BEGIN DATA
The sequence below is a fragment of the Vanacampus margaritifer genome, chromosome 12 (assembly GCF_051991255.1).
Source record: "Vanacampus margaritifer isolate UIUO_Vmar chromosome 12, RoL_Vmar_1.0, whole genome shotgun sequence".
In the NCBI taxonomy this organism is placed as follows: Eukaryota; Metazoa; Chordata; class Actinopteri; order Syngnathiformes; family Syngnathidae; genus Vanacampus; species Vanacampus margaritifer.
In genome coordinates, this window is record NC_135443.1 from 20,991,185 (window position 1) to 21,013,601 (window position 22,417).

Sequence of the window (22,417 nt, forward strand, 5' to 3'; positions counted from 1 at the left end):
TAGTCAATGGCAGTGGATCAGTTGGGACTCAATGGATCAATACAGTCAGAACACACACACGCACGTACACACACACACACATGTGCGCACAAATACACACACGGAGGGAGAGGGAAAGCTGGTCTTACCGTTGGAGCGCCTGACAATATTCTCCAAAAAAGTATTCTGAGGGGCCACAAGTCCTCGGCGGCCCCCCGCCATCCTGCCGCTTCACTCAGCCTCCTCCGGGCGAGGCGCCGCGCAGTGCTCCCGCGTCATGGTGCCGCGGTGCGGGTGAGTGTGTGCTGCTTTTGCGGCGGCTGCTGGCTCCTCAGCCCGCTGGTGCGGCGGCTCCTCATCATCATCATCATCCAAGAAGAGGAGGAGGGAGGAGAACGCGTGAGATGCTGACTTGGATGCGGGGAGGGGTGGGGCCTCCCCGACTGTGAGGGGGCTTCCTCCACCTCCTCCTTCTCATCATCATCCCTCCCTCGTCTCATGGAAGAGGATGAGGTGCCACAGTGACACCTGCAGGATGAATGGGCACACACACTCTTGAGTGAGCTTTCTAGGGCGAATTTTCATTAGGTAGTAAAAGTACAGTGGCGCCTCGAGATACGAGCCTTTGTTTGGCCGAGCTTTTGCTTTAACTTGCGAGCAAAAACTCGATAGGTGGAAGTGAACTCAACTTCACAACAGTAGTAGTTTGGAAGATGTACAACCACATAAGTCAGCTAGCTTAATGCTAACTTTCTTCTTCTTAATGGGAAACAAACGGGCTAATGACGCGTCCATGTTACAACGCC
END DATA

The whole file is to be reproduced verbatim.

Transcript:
The sequence below is a fragment of the Vanacampus margaritifer genome, chromosome 12 (assembly GCF_051991255.1).
Source record: "Vanacampus margaritifer isolate UIUO_Vmar chromosome 12, RoL_Vmar_1.0, whole genome shotgun sequence".
In the NCBI taxonomy this organism is placed as follows: Eukaryota; Metazoa; Chordata; class Actinopteri; order Syngnathiformes; family Syngnathidae; genus Vanacampus; species Vanacampus margaritifer.
In genome coordinates, this window is record NC_135443.1 from 20,991,185 (window position 1) to 21,013,601 (window position 22,417).

Sequence of the window (22,417 nt, forward strand, 5' to 3'; positions counted from 1 at the left end):
TAGTCAATGGCAGTGGATCAGTTGGGACTCAATGGATCAATACAGTCAGAACACACACACGCACGTACACACACACACACATGTGCGCACAAATACACACACGGAGGGAGAGGGAAAGCTGGTCTTACCGTTGGAGCGCCTGACAATATTCTCCAAAAAAGTATTCTGAGGGGCCACAAGTCCTCGGCGGCCCCCCGCCATCCTGCCGCTTCACTCAGCCTCCTCCGGGCGAGGCGCCGCGCAGTGCTCCCGCGTCATGGTGCCGCGGTGCGGGTGAGTGTGTGCTGCTTTTGCGGCGGCTGCTGGCTCCTCAGCCCGCTGGTGCGGCGGCTCCTCATCATCATCATCATCCAAGAAGAGGAGGAGGGAGGAGAACGCGTGAGATGCTGACTTGGATGCGGGGAGGGGTGGGGCCTCCCCGACTGTGAGGGGGCTTCCTCCACCTCCTCCTTCTCATCATCATCCCTCCCTCGTCTCATGGAAGAGGATGAGGTGCCACAGTGACACCTGCAGGATGAATGGGCACACACACTCTTGAGTGAGCTTTCTAGGGCGAATTTTCATTAGGTAGTAAAAGTACAGTGGCGCCTCGAGATACGAGCCTTTGTTTGGCCGAGCTTTTGCTTTAACTTGCGAGCAAAAACTCGATAGGTGGAAGTGAACTCAACTTCACAACAGTAGTAGTTTGGAAGATGTACAACCACATAAGTCAGCTAGCTTAATGCTAACTTTCTTCTTCTTAATGGGAAACAAACGGGCTAATGACGCGTCCATGTTACAACGCC